Wednesday, October 17, 2007

Protestant Chaplains Lack Standing To Challenge Navy's Retirement Policy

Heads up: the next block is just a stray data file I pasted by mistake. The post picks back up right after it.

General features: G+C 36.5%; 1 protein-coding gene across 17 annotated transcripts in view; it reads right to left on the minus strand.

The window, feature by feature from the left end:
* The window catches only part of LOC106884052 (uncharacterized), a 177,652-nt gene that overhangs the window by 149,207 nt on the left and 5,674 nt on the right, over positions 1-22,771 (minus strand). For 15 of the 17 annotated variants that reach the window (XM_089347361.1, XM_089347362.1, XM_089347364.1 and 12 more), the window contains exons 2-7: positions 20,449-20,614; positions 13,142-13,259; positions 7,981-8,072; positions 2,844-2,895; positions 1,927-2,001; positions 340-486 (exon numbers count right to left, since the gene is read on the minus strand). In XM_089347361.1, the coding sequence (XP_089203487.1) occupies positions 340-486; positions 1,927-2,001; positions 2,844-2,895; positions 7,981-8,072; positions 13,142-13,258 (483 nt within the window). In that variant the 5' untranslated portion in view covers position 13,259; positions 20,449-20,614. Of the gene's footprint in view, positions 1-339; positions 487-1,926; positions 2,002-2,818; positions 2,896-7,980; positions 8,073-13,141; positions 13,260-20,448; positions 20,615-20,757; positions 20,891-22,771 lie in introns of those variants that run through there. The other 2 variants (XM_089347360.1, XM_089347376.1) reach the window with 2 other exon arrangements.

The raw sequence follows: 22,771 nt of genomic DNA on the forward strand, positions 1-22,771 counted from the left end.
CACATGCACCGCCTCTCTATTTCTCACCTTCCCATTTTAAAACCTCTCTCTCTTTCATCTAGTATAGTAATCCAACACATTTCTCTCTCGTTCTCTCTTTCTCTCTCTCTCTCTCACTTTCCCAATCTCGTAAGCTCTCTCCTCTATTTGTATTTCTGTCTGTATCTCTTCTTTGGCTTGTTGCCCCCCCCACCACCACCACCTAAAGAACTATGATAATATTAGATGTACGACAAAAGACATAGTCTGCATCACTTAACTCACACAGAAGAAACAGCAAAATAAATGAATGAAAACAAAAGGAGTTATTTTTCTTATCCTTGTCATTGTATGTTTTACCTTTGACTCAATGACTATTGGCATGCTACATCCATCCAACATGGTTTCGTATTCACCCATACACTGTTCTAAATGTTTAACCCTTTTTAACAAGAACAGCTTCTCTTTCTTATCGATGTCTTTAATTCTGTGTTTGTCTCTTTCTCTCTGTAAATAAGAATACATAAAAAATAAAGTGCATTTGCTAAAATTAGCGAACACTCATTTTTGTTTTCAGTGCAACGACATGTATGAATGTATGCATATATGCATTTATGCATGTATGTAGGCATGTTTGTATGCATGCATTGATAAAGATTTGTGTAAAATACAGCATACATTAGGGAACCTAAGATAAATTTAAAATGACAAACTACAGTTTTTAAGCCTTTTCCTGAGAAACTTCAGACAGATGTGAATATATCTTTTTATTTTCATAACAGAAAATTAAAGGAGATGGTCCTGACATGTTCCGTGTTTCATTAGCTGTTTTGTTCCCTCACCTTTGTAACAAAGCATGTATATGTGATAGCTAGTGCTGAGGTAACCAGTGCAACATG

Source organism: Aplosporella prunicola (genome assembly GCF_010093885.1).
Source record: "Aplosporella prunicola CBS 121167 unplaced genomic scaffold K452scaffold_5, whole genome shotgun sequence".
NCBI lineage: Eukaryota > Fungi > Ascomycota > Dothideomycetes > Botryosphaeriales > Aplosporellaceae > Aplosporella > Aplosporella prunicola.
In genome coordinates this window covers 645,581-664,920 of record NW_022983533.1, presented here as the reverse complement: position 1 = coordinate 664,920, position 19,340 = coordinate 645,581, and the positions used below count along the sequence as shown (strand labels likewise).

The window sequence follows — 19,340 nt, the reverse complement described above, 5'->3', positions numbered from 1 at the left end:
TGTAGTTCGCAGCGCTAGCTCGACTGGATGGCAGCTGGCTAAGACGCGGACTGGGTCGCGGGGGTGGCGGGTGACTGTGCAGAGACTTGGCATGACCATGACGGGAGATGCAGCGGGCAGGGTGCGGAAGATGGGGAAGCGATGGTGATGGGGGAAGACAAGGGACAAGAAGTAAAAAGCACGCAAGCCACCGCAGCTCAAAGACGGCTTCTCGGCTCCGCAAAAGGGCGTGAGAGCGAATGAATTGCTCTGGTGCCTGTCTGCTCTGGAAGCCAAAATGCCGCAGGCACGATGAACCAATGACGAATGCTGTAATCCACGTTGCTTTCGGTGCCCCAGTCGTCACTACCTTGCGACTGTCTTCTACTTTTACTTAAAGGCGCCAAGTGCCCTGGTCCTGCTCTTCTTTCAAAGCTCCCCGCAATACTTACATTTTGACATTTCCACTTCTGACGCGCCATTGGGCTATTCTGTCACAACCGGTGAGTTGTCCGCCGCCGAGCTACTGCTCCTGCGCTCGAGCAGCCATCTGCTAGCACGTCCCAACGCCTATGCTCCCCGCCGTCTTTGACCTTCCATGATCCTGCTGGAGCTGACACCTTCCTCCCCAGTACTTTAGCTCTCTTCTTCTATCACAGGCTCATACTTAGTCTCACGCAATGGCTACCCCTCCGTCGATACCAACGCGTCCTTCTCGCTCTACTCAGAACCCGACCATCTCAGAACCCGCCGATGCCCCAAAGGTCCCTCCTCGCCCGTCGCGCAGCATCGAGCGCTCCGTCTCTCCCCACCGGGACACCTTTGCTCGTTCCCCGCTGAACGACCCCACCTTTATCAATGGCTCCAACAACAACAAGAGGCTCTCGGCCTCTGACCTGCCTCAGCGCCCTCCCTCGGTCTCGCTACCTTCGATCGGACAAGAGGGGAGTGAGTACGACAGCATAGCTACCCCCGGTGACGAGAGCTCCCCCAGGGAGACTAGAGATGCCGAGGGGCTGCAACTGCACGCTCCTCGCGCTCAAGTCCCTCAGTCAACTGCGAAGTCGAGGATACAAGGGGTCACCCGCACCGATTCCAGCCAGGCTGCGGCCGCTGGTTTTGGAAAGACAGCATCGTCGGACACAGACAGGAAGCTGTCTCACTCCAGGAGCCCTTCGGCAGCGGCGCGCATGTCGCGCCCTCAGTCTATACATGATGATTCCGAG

The D.C. federal district court has dismissed on standing grounds an Establishment Clause challenge to a practice by the U.S. Navy that permitted 23 reserve corps Catholic chaplains to remain on active duty past age 60 so that they could obtain the 20 years' service needed for their pensions to vest. A group of non-liturgical Protestant chaplains and their endorsing organization claimed this amounted to a denominational preference. In re: Navy Chaplaincy, (D DC, Oct. 15, 2007), because plaintiffs did not claim that non-liturgicals were denied the same opportunity; rather they argued that the Navy's practice communicates a message of preference that constitutes a per se injury. The court rejected this argument. It also rejected plaintiffs' attempt to invoke taxpayer standing, since plaintiffs were not challenging Congressional action under the taxing and spending clause. The case was on remand from the Court of Appeals which, last year, held plaintiffs had shown irreparable injury (see prior posting).